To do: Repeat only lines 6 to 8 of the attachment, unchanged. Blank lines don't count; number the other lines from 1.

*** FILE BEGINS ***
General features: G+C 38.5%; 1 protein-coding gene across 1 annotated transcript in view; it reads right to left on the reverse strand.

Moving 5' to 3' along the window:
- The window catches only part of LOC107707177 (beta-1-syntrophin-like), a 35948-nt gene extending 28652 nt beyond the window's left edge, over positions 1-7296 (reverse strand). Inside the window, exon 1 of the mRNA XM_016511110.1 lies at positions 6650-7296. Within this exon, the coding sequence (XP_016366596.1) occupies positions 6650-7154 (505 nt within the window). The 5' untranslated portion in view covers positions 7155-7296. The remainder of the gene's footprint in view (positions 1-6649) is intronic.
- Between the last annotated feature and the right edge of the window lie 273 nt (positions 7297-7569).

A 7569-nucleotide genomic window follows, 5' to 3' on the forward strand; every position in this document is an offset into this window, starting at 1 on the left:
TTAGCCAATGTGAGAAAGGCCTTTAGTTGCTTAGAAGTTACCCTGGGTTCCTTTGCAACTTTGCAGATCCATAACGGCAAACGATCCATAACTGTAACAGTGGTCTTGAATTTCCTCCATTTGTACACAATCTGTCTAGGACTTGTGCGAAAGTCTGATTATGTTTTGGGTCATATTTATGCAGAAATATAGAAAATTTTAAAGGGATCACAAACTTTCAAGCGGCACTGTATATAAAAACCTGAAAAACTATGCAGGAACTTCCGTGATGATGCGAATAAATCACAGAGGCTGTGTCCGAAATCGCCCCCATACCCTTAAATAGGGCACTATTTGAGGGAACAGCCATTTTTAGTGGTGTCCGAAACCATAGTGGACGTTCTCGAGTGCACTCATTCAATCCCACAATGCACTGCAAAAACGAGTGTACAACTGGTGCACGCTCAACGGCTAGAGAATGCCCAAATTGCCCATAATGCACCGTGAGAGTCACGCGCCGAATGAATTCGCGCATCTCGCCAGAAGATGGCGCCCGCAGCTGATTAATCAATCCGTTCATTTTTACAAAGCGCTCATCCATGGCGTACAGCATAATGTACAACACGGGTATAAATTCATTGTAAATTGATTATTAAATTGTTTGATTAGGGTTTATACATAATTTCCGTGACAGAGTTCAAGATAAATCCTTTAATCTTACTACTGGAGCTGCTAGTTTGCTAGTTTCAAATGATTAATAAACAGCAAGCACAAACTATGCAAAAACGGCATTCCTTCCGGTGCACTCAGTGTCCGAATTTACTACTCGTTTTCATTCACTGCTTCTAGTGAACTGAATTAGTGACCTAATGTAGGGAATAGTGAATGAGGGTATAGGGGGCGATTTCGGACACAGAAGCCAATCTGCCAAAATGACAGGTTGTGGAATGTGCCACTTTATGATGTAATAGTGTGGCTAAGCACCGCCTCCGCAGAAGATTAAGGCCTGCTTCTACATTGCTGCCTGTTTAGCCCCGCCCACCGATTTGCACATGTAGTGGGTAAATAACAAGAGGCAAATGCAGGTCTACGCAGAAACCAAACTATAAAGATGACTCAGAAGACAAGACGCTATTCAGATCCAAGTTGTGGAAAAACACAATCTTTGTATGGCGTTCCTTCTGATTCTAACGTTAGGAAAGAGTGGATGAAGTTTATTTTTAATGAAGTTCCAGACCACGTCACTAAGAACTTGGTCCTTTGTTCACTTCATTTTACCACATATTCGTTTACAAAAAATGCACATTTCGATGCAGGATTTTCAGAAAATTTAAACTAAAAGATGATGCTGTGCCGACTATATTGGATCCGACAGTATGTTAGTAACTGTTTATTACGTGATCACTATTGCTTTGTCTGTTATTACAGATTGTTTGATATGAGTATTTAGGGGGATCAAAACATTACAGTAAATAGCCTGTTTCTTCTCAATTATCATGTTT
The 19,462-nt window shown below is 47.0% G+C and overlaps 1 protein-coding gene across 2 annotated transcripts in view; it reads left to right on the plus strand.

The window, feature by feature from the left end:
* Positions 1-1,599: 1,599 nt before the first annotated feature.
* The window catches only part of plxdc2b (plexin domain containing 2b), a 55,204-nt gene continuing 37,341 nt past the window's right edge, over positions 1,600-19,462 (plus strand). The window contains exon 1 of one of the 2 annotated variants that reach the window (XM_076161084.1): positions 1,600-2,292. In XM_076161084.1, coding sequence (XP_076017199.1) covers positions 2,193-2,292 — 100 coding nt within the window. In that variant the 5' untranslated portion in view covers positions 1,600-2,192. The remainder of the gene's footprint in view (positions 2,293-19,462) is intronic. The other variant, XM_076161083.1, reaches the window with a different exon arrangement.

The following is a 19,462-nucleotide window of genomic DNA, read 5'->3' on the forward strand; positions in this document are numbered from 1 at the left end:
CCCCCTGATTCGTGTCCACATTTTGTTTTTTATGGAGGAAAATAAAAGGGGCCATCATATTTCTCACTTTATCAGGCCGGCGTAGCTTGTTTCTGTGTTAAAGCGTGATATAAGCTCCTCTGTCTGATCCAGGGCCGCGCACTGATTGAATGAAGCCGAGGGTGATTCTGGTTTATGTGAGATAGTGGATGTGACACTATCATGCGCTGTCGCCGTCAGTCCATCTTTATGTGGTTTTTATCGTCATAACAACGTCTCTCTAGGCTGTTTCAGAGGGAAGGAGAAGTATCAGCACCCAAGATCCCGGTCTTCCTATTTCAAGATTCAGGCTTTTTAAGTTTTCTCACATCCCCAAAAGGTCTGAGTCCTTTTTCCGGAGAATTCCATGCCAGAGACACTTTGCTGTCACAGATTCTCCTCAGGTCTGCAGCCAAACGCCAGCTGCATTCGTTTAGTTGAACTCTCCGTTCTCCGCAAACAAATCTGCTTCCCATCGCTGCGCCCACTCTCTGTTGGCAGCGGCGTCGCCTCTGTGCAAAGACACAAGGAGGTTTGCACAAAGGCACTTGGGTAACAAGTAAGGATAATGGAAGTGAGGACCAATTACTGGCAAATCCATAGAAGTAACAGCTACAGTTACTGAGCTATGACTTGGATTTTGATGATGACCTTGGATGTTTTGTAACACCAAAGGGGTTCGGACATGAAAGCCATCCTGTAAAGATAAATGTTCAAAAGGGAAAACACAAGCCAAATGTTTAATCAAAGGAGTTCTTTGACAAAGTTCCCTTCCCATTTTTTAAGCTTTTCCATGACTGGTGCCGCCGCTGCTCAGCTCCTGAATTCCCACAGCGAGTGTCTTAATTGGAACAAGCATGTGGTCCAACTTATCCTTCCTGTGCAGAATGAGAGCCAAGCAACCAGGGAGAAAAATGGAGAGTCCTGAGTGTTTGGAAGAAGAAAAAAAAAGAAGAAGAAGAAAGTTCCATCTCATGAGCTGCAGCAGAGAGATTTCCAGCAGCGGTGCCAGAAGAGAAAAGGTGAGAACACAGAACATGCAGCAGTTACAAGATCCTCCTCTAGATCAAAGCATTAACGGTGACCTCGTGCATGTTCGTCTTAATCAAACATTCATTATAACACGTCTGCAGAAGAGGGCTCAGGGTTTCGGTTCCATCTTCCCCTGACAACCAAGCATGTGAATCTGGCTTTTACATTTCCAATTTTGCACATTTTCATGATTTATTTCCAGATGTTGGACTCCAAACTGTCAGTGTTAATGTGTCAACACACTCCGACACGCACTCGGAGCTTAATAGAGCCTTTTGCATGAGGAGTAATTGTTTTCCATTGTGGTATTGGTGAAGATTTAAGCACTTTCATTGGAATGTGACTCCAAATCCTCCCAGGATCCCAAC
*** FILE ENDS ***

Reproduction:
TTAGCCAATGTGAGAAAGGCCTTTAGTTGCTTAGAAGTTACCCTGGGTTCCTTTGCAACTTTGCAGATCCATAACGGCAAACGATCCATAACTGTAACAGTGGTCTTGAATTTCCTCCATTTGTACACAATCTGTCTAGGACTTGTGCGAAAGTCTGATTATGTTTTGGGTCATATTTATGCAGAAATATAGAAAATTTTAAAGGGATCACAAACTTTCAAGCGGCACTGTATATAAAAACCTGAAAAACTATGCAGGAACTTCCGTGATGATGCGAATAAATCACAGAGGCTGTGTCCGAAATCGCCCCCATACCCTTAAATAGGGCACTATTTGAGGGAACAGCCATTTTTAGTGGTGTCCGAAACCATAGTGGACGTTCTCGAGTGCACTCATTCAATCCCACAATGCACTGCAAAAACGAGTGTACAACTGGTGCACGCTCAACGGCTAGAGAATGCCCAAATTGCCCATAATGCACCGTGAGAGTCACGCGCCGAATGAATTCGCGCATCTCGCCAGAAGATGGCGCCCGCAGCTGATTAATCAATCCGTTCATTTTTACAAAGCGCTCATCCATGGCGTACAGCATAATGTACAACACGGGTATAAATTCATTGTAAATTGATTATTAAATTGTTTGATTAGGGTTTATACATAATTTCCGTGACAGAGTTCAAGATAAATCCTTTAATCTTACTACTGGAGCTGCTAGTTTGCTAGTTTCAAATGATTAATAAACAGCAAGCACAAACTATGCAAAAACGGCATTCCTTCCGGTGCACTCAGTGTCCGAATTTACTACTCGTTTTCATTCACTGCTTCTAGTGAACTGAATTAGTGACCTAATGTAGGGAATAGTGAATGAGGGTATAGGGGGCGATTTCGGACACAGAAGCCAATCTGCCAAAATGACAGGTTGTGGAATGTGCCACTTTATGATGTAATAGTGTGGCTAAGCACCGCCTCCGCAGAAGATTAAGGCCTGCTTCTACATTGCTGCCTGTTTAGCCCCGCCCACCGATTTGCACATGTAGTGGGTAAATAACAAGAGGCAAATGCAGGTCTACGCAGAAACCAAACTATAAAGATGACTCAGAAGACAAGACGCTATTCAGATCCAAGTTGTGGAAAAACACAATCTTTGTATGGCGTTCCTTCTGATTCTAACGTTAGGAAAGAGTGGATGAAGTTTATTTTTAATGAAGTTCCAGACCACGTCACTAAGAACTTGGTCCTTTGTTCACTTCATTTTACCACATATTCGTTTACAAAAAATGCACATTTCGATGCAGGATTTTCAGAAAATTTAAACTAAAAGATGATGCTGTGCCGACTATATTGGATCCGACAGTATGTTAGTAACTGTTTATTACGTGATCACTATTGCTTTGTCTGTTATTACAGATTGTTTGATATGAGTATTTAGGGGGATCAAAACATTACAGTAAATAGCCTGTTTCTTCTCAATTATCATGTTT
The 19,462-nt window shown below is 47.0% G+C and overlaps 1 protein-coding gene across 2 annotated transcripts in view; it reads left to right on the plus strand.

The window, feature by feature from the left end: